Sharing Our Land Acknowledgment


Just as students were wrapping up their final projects and making end-of-semester presentations, so too were two Brooks School teachers.

Dean of Academic Affairs Susanna Waters and History Teacher Amanda Nasser presented "Past Meets Present: Indigenous Land Acknowledgments," at The Association of Boarding Schools (TABS) virtual Better Together 2020 Conference for more than 100 boarding school faculty and administrators on December 10.


Sharing the land acknowledgment that their "How Did Massachusetts Get Its Name?" Winter Term developed in January — to recognize indigenous peoples' presence and connection with the land — the duo celebrated students' work and advised educators on how their own schools can research, create and promote the acknowledgment of Native American history in their community.



Other topics in the Diversity, Equity & Inclusion track of presentations at the Asheville, North Carolina-based TABS conference included "#blackatboarding: The Journey Toward Racial Justice in Boarding Schools," "Cultural Competency in Boarding Schools: What Leaders Need to Know" and "Racial Justice and Inclusion in Boarding Schools: Engaging the Conversations We're Not Having."

"Presenting at TABS is a wonderful opportunity because we hope [the creation of land acknowledgments] catches on," said Waters prior to the presentation. "We would love every school to acknowledge the indigenous people on whose land they live and learn. It led to important self-examination for our school and challenged us to be more thoughtful, compassionate and anti-racist community members, while encouraging us toward increased social activism and civic engagement."



Waters and Nasser had applied to present a poster at the conference back in March. TABS leaders asked them to expand upon their work, instead, and create a full session for attendees. "That was exciting," she recalled. "It signaled that others in the boarding school community would be interested in learning more."

It is as valuable for educators as students to familiarize themselves with land acknowledgments, after all. The statements "encourage a more expansive and inclusive lens of non-white lived experiences across a range of disciplines, starting right at home with the land beneath your feet," Waters insisted.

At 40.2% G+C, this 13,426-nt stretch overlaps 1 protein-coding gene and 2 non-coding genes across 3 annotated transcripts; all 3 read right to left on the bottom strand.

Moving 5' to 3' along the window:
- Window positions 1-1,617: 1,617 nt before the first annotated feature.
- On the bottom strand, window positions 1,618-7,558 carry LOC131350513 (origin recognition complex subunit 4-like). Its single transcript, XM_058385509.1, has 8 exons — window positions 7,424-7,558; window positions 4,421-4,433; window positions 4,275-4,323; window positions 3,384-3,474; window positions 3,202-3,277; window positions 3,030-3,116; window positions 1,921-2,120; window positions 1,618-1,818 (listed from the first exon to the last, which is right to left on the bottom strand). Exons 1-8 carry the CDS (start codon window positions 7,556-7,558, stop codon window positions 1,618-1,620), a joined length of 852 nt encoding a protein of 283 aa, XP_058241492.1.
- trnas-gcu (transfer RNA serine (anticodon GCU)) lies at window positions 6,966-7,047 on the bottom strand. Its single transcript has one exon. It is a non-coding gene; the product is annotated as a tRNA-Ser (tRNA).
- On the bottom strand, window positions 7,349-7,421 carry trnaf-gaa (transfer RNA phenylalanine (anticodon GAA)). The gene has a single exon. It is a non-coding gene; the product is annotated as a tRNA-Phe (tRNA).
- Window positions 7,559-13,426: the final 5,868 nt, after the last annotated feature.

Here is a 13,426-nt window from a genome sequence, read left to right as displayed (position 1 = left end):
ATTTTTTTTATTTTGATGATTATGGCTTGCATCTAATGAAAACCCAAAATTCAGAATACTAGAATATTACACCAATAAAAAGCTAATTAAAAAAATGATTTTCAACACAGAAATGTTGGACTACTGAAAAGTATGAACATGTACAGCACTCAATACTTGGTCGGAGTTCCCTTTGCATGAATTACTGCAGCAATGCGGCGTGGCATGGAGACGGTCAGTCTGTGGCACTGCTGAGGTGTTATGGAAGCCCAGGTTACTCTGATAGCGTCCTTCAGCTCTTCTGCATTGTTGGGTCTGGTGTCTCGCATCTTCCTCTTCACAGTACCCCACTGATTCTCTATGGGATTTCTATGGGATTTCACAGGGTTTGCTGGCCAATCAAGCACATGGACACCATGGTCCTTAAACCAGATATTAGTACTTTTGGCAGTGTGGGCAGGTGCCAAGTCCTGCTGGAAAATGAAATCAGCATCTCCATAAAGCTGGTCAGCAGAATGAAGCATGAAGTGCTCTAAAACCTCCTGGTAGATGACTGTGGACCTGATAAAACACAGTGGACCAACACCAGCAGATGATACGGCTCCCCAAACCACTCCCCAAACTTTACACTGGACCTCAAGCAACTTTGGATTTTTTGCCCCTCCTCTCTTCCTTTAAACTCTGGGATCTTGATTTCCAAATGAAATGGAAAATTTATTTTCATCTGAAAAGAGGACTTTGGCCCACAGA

As for the particular benefit to students, one need only look to the teacher's experience this past year at Brooks. "Thinking about land use and indigenous populations has encouraged our students to consider their racial and economic privilege and to think critically about the role of bias in how the master narrative of local, and more generally American, history has been shaped," said Waters.

"The more questions we ask and research, the more connections are made between past and present, as well as introductions to new resources that are interesting both as history enthusiasts and residents of the Merrimack Valley and the North Shore," she added.

"For example, now when my students or I am hiking a local trail, we are thinking about who lived off this land centuries ago and considering how they used it, which improves our observational skills as naturalists and increases our enjoyment of the experience. At the same time, we are aware now of the injustices perpetrated that displaced the original inhabitants of where we live and attend school. Reckoning with a racist past makes us more conscious of our choices and actions present day."

Watch the presentation below and visit Brooks School's Land Acknowledgment page to learn more about the Winter Term class that created it and how the statement is being used today on campus.

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